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Pet Perception Management by Dr. Rolan Tripp

Keeping Your Pet Safe During Air Travel


Imagine air travel from the comfort of your own bedroom. As the world outside sped by you could sleep in your own bed or enjoy your favorite entertainment, just as if you were at home, instead of traveling inside a airplane at hundreds of miles per hour. 

This may not be possible for you, but it is for your pet - at least those pets who have been given the gift of "Contented Confinement" training. (see below) These pets relax in their own pet bed safe inside their portable kennel "bedroom," perhaps with a favorite toy or chew. The lucky ones even have their personal space bathed in commercially available airborne pheromones that have a calming influence. For these pets, as long as they are in their "Safe Place" it doesn't matter to them that the entire portable kennel is in a car, plane, motel room, or anywhere else.

This is in contrast to those poor pets whose guardians stuff them into a travel crate just before the flight without any preparation. These uneducated owners often then compound the problem by giving the pet sedatives that don't lessen fear, but in fact make the pet groggy and less capable of appropriate physiological responses. For a pet to be contented inside his or her kennel, it means the owner probably introduced the portable kennel in a series of steps designed to make it their favorite place in the world.

The key to safe travel is a quality portable kennel that has been properly introduced in advance.

Each pet has his or her own underlying medical conditions. Therefore, each pet should obtain a health certificate from their veterinarian, and take any medication they would normally take.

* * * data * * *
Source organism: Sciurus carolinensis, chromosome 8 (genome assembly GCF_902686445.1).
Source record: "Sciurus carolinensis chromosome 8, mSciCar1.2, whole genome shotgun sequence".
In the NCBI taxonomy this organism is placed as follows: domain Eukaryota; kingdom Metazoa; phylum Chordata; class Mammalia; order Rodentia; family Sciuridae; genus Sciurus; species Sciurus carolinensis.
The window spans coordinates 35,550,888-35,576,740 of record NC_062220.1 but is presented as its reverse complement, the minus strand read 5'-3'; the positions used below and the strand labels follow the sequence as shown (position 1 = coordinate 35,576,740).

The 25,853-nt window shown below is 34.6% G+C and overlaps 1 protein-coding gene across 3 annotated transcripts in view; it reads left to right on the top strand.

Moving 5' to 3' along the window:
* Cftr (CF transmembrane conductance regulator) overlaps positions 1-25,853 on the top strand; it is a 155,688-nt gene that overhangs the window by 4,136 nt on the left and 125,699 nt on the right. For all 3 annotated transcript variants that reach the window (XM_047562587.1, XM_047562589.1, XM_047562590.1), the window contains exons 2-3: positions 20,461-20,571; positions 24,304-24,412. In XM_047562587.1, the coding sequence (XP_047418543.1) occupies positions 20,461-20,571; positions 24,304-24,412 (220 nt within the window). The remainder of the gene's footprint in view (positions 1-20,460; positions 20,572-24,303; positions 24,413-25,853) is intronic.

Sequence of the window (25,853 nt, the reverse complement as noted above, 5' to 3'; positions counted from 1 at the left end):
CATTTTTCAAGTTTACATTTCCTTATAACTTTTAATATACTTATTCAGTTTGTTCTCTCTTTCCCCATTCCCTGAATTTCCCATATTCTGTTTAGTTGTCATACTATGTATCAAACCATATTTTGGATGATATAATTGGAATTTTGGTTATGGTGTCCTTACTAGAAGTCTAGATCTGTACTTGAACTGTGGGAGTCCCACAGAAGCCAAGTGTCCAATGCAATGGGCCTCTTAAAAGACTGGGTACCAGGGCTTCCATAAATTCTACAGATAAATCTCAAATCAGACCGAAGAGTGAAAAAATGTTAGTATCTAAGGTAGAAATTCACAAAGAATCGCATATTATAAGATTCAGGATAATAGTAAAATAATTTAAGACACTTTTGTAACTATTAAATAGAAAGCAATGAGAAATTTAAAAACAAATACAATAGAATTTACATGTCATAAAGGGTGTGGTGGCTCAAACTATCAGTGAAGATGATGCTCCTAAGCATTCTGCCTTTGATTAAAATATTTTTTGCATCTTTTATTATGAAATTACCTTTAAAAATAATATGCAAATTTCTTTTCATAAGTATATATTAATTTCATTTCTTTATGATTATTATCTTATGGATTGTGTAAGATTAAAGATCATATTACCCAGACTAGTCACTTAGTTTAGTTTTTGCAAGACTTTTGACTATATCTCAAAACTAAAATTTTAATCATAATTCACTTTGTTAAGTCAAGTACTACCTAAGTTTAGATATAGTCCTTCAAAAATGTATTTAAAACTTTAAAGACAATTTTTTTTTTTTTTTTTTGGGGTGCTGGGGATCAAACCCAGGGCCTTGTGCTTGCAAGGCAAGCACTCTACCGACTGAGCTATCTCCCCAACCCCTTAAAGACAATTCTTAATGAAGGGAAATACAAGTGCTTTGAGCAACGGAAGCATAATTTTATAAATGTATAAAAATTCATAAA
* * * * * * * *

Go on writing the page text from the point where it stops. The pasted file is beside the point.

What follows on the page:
Similarly, each pet also has an individual personality and varying fear of abandonment and fear of new experiences. The key is for the pet to simply learn that being inside his or her own portable kennel is a safe and wonderful place to be. Then, as long as they are inside their safe place, the outside scenery can change without apprehension. Depending on previous experiences and the pet's personality, this "mind set" can take from one to three weeks to obtain. Here's how to do it:

Contented Confinement Training:

1)    For the first few days, introduce only the bottom half of the kennel as the pet's new dining room. Feed all meals inside where the pet only needs to step into half shell and can leave when done. Praise and stroke the pet when inside the kennel. If possible, do this in different rooms so it is the kennel that is constant.

2)    When the pet's body language is relaxed with this, add the kennel top, but leave the door off. Continue to feed within, but also now hide special food treats or chew toys inside the kennel, and watch for the pet to go in just to check for surprises.

3)    Add and close the kennel door during feeding, then open it to come out after finished. When no food is inside, place the pet bed inside and leave the door open with treats hidden inside. Praise your pet whenever entering the kennel.  Initially, every time the door is closed combine this with some peanut butter inside a toy. Chew toys left inside should be too large to be swallowed, and ok if destroyed. Provide cats with some catnip inside if the cat likes it.